Is Crate Training A Puppy Cruel

One of the best things you can do for your puppy early in life is crate training. Many people are under the misconception that crate training a puppy is cruel but this is far from the truth.

Dogs actually get a lot of benefit from having been crate trained and they generally come to like the fact that they have been crate trained. Many people also assume that crate training is difficult, but this is also far from the truth. Dogs, naturally avoid soiling the area where they will eat and sleep and this is one of the reasons why crate training is important.

It is essential to take notes of the times when your puppy likes to eat, sleep, and ‘go to the toilet’ because this will help determine the best times for the crate training. Crate training is not about keeping your dog locked up for extended lengths of time. Crate training needs to be handled with the care that one would expect from a family member.

You should remember that, done correctly, crate training will enhance the lives of both you and your dog. There are bound to be mishaps along the way when your puppy might ‘mess’ in the crate but he/she should not be punished for this, as it is highly unlikely that it would have been intentional.

Crate training is the best method of potty training a puppy by far, so it is well worth doing when they are young to eliminate one area that can be a problem with dogs, as they grow older. While it might seem that your dog doesn’t like crate training initially, (many dogs will fuss, whine and bark when they first start crate training) most crate trained dogs learn to love their crate as their own place, much like children have their favorite blanket for security that they will carry around. Crate training usually starts with short periods of 10 to 15 minutes slowly building up to two hours as they become more accustomed to their crate.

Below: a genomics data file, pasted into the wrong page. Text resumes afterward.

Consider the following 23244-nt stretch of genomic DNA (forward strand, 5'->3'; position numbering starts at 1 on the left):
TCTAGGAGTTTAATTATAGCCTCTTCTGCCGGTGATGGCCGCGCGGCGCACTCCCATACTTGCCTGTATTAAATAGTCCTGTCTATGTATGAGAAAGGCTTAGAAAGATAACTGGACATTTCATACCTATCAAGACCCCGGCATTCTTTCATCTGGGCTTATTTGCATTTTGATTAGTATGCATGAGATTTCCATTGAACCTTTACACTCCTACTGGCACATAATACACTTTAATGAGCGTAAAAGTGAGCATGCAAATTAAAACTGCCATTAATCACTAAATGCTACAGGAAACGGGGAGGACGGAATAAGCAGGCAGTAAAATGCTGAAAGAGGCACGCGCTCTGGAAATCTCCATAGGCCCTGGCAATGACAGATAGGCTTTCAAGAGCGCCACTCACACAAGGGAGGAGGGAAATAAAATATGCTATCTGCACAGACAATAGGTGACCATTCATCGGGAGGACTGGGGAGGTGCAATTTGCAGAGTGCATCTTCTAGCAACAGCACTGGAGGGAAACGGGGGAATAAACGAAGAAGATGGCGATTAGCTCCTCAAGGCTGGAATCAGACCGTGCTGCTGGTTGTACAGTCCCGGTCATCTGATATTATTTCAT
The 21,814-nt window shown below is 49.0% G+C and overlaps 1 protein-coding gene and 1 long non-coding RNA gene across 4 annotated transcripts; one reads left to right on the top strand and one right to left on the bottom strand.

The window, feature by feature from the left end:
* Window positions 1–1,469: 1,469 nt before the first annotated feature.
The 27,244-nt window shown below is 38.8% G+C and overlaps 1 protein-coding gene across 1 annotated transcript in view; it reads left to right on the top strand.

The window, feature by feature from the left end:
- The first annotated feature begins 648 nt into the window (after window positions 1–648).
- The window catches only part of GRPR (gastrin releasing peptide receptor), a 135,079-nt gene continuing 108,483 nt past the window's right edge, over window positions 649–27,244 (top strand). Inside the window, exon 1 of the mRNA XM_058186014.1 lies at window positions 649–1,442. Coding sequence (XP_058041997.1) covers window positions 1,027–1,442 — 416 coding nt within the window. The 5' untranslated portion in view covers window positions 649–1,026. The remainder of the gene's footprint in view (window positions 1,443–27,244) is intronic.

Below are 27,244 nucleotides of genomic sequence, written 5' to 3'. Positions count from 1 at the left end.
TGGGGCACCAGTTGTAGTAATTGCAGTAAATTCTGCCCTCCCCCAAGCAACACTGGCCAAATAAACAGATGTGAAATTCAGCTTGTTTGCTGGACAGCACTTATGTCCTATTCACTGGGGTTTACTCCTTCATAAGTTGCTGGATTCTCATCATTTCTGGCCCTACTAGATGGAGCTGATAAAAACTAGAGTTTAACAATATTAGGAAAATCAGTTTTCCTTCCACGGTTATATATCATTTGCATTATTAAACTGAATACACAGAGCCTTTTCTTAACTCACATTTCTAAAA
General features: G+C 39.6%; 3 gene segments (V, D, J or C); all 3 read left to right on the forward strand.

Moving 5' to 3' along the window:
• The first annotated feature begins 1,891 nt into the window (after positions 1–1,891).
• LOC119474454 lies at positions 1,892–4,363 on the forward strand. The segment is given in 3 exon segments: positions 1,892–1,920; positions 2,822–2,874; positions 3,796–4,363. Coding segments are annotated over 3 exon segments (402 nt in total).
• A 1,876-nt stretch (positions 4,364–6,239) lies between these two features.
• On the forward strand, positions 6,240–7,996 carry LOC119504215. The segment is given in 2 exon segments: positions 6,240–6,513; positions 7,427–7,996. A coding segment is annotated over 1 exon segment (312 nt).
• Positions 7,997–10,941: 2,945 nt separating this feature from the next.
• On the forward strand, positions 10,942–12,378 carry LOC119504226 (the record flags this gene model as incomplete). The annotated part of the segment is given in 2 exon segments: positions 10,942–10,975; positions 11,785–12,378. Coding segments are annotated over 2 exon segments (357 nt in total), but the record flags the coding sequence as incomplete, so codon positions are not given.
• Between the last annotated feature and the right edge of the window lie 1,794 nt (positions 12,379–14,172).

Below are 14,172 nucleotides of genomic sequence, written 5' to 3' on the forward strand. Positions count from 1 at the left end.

Please note: This article is part of a collection of dog-related content that we purchased the rights to. Opinions expressed may or may not agree with those espoused by Master Dog Trainer Adam G. Katz. When in doubt, please refer to the advice given in Adam’s dog training book.  This article is provided for your enjoyment, only. It’s relevance to real world working dog training may be limited.

Dogs Who Love Their Crates And The Owners Who Love Them

Many people are under the false impression that you can only crate train puppies and they refrain from crate training older dogs as they think it is too difficult.